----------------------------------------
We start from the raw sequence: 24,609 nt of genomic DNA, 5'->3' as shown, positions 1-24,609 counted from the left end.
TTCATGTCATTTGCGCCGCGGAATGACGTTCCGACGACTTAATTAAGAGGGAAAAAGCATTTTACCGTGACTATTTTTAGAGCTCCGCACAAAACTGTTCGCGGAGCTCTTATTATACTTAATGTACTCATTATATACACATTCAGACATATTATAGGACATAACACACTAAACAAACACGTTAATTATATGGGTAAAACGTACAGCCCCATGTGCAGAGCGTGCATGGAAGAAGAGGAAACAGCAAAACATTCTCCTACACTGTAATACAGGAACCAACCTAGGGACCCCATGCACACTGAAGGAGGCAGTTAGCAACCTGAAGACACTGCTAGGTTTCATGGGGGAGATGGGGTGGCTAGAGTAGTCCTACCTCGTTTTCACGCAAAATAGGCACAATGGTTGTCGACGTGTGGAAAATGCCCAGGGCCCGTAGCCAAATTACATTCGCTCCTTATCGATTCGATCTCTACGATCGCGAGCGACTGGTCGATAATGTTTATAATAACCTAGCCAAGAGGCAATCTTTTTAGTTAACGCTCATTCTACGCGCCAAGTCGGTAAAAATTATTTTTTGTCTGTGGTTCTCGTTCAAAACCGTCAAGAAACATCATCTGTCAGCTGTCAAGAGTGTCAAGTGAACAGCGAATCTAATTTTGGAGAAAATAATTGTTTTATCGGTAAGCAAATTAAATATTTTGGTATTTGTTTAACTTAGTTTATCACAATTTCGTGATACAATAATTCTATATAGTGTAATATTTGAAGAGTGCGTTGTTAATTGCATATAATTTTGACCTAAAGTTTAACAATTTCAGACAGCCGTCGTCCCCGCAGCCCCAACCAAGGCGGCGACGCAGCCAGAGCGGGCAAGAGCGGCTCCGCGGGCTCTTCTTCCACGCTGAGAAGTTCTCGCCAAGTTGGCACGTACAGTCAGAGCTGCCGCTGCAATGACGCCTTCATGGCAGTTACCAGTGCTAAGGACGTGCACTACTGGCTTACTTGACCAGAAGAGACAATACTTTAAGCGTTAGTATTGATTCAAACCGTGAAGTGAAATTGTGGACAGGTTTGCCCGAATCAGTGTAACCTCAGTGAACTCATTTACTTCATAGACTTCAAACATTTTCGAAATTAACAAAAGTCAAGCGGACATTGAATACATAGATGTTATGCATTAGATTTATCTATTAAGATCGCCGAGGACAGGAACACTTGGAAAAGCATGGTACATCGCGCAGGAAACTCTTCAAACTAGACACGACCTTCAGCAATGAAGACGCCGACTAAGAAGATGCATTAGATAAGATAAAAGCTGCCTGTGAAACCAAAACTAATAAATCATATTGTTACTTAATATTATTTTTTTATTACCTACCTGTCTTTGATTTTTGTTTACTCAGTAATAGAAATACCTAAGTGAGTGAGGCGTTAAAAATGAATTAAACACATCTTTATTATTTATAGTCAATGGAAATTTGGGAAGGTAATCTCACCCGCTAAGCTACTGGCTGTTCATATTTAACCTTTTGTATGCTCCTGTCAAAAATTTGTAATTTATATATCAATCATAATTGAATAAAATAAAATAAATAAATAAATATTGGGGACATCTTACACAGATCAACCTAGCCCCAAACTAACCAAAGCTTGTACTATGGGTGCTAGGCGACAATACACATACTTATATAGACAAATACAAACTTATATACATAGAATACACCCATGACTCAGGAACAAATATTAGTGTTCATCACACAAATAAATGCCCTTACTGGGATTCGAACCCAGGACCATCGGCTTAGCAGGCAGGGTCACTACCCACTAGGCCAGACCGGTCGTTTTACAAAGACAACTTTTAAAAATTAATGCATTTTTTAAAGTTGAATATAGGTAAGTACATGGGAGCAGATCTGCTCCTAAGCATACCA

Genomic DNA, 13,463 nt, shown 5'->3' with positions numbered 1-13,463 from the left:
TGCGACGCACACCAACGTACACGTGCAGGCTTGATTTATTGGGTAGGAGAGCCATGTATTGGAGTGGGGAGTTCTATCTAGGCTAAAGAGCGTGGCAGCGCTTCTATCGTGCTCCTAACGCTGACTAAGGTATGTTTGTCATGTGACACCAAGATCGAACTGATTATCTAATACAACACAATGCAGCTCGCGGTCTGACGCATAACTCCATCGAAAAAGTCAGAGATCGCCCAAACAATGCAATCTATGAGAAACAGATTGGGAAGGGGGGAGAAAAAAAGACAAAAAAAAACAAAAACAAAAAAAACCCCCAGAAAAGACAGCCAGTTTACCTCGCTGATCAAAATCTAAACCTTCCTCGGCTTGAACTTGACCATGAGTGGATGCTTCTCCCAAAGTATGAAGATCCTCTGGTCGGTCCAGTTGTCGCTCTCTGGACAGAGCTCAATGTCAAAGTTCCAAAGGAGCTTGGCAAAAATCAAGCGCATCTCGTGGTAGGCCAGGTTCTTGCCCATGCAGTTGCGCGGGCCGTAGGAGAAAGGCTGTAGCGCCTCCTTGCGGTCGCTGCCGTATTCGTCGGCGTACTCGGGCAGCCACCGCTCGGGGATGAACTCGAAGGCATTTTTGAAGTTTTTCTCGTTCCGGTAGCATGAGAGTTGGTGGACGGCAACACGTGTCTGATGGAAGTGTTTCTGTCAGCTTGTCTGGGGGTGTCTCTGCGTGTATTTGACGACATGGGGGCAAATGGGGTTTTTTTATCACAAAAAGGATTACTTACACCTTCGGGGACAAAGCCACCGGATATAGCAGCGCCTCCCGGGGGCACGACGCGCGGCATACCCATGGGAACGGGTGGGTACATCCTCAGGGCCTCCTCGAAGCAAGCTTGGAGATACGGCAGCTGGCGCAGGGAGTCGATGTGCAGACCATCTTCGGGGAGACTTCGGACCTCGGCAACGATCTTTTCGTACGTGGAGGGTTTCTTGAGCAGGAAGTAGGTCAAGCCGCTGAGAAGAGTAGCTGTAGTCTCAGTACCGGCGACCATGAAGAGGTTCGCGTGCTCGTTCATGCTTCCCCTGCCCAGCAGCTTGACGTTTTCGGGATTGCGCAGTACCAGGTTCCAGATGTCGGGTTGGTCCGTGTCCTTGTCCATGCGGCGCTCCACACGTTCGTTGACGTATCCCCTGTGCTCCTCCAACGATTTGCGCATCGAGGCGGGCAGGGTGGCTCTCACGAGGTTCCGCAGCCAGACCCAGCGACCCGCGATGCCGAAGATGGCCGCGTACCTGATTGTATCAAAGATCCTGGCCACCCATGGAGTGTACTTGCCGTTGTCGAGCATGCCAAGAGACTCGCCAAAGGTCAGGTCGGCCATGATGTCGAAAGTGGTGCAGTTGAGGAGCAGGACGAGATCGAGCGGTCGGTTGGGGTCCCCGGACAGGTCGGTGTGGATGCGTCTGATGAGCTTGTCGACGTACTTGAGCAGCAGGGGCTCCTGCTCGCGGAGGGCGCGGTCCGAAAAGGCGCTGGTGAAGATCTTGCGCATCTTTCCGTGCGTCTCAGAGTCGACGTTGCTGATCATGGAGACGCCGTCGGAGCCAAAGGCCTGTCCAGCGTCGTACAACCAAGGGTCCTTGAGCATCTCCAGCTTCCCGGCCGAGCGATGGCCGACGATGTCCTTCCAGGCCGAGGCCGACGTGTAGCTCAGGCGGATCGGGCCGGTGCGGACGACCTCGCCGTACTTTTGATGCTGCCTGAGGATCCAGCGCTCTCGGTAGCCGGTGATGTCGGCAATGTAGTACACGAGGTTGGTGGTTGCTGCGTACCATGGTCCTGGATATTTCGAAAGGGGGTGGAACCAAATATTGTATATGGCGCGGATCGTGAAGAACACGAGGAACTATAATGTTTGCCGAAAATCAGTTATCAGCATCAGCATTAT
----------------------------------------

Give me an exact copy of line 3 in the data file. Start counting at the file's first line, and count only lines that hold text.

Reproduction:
Genomic DNA, 13,463 nt, shown 5'->3' with positions numbered 1-13,463 from the left: